Connecticut developer Corey Kupersmith came back onto the radar screen this week in a fresh collision with the town of Oak Bluffs and the Martha's Vineyard Commission - this time over a tree-cutting project that may or may not be in violation of state and local laws.

Saying that they wished to err on the safe side, the Oak Bluffs selectmen decided last week to refer the tree-cutting project to the Martha's Vineyard Commission as a development of regional impact (DRI).

"We decided that we could not sit idly by and circumvent a process - so now we will see what the commission can do," said Oak Bluffs selectman and board chairman Richard Combra.

The Dukes County Commission quickly followed suit, voting 4-1 with two abstentions on Wednesday night this week to refer the project to the commission.


"We need to do this so the MVC can officially look at the situation and determine what course of action is appropriate," said Paul Strauss, a county commissioner who is an appointed member to the commission.

"We need to clean this up so the ball can continue to roll," said Roger Wey, a county commissioner who is also an Oak Bluffs selectman.

Both referrals were made as discretionary referrals, a special process that is allowed under commission rules for DRIs. A public hearing is required to determine whether the project qualifies as a DRI, and the hearing is now set for Dec. 18 at 7:30 p.m., when the commission will take up this new piece of business in the storied southern woodlands section of Oak Bluffs.

Mr. Kupersmith owns 270 acres in the southern woodlands, and he has been battling the commission for the last three years over development plans for the property. The commission has rejected three luxury golf course plans and one massive housing project for the property, and Mr. Kupersmith is now suing the commission on a variety of fronts. Earlier this year he helped to mount a heated political campaign to have the town withdraw from the MVC - but the campaign failed and the people of Oak Bluffs voted to stay in the commission.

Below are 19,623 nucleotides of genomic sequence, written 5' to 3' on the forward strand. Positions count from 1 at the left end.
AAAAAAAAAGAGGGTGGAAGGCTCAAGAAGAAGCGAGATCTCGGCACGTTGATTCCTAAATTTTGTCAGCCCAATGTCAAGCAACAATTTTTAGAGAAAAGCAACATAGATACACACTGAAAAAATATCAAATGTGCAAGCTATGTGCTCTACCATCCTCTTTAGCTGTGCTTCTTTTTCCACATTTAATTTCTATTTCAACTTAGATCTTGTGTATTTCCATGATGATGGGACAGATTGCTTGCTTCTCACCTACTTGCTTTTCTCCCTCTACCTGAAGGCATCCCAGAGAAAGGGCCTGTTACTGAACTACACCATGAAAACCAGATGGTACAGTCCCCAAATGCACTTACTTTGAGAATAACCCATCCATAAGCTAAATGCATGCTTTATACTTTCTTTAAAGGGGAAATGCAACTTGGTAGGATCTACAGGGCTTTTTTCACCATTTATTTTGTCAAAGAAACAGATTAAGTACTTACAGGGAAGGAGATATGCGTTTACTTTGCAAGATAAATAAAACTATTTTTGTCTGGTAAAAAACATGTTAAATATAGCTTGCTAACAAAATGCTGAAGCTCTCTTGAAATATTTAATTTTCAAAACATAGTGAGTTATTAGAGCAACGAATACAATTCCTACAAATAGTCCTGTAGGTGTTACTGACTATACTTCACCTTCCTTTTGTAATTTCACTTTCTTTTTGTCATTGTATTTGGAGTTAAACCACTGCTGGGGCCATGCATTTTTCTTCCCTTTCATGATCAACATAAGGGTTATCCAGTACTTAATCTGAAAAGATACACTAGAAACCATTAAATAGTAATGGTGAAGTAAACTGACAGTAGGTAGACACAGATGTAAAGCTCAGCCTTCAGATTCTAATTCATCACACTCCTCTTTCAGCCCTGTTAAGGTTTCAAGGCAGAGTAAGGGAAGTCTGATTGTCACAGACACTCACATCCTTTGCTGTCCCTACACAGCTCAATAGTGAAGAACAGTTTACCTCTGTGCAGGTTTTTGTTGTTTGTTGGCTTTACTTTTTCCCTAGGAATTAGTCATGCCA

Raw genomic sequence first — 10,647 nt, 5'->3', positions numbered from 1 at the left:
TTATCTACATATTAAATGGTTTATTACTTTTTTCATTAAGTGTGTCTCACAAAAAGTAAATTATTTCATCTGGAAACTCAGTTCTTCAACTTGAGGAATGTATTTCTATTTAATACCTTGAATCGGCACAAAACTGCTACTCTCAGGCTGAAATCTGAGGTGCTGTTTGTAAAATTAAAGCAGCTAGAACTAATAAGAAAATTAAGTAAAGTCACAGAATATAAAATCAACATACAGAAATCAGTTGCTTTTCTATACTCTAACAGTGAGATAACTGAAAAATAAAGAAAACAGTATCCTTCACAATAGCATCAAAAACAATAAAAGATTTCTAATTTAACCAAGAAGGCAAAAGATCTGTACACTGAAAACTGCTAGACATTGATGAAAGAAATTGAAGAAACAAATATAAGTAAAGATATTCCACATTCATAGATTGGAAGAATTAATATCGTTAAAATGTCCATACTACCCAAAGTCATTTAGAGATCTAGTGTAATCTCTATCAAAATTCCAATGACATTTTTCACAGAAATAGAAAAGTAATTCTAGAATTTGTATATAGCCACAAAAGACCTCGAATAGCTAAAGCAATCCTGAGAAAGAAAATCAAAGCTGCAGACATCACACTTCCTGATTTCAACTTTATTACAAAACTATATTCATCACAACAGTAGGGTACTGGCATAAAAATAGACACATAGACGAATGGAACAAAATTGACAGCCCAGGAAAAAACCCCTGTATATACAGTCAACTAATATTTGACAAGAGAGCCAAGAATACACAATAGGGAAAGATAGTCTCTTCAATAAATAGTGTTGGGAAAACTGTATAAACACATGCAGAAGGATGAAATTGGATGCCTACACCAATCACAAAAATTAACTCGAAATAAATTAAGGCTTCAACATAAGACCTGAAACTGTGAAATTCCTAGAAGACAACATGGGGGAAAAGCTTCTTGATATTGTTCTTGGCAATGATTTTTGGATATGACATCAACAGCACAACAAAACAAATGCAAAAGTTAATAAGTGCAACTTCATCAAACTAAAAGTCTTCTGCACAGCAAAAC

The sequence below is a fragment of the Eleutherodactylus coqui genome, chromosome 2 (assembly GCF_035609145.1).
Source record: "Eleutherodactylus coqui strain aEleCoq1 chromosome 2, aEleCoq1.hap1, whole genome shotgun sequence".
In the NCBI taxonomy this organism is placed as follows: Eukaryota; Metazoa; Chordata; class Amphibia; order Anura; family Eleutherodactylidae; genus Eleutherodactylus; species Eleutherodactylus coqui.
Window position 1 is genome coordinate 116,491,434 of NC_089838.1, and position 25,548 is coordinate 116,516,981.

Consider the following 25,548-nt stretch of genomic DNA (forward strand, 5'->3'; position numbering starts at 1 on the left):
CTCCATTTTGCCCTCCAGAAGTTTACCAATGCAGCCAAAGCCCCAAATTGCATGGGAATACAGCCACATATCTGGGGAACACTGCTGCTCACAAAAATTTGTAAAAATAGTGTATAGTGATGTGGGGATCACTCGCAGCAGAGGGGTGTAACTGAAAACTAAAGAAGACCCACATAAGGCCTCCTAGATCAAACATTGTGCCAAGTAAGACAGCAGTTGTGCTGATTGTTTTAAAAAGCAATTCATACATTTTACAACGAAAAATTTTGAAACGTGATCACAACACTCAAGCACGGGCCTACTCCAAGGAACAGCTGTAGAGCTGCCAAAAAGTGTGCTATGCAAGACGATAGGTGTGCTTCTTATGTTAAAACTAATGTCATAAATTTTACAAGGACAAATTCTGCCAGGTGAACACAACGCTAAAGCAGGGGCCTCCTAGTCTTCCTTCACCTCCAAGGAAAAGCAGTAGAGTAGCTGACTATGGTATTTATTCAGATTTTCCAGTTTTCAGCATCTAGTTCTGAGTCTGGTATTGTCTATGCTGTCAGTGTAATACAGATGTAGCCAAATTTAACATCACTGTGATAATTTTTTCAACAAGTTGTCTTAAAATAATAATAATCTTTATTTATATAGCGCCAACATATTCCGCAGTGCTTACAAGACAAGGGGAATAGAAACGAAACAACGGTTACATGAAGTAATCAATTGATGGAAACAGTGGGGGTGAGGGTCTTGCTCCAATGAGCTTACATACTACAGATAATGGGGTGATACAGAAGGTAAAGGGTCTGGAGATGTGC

After the housing project was denied Brian Lafferty, an associate of Mr. Kupersmith, announced that they would launch a massive tree-cutting project on the property, which sits off Barnes Road and includes the site of the old Webb's Family Camping Area.

At first the cutting appeared to involve only thinning, but then about two weeks ago a large swath of land that abuts Featherstone Farm was clear-cut.

Reportedly Mr. Lafferty is planning a project to harvest lumber from the property on a large scale, but it is unclear how much of this plan is real and how much is provocative talk.

In mid-November Mr. Lafferty wrote to the state Division of Fisheries and Wildlife about the plan to harvest cord wood, which he said was for Mr. Kupersmith's personal use, and also to convert the property to "agricultural use."

The letter prompted a tough and detailed response from Tom French, the assistant director of Fisheries and Wildlife.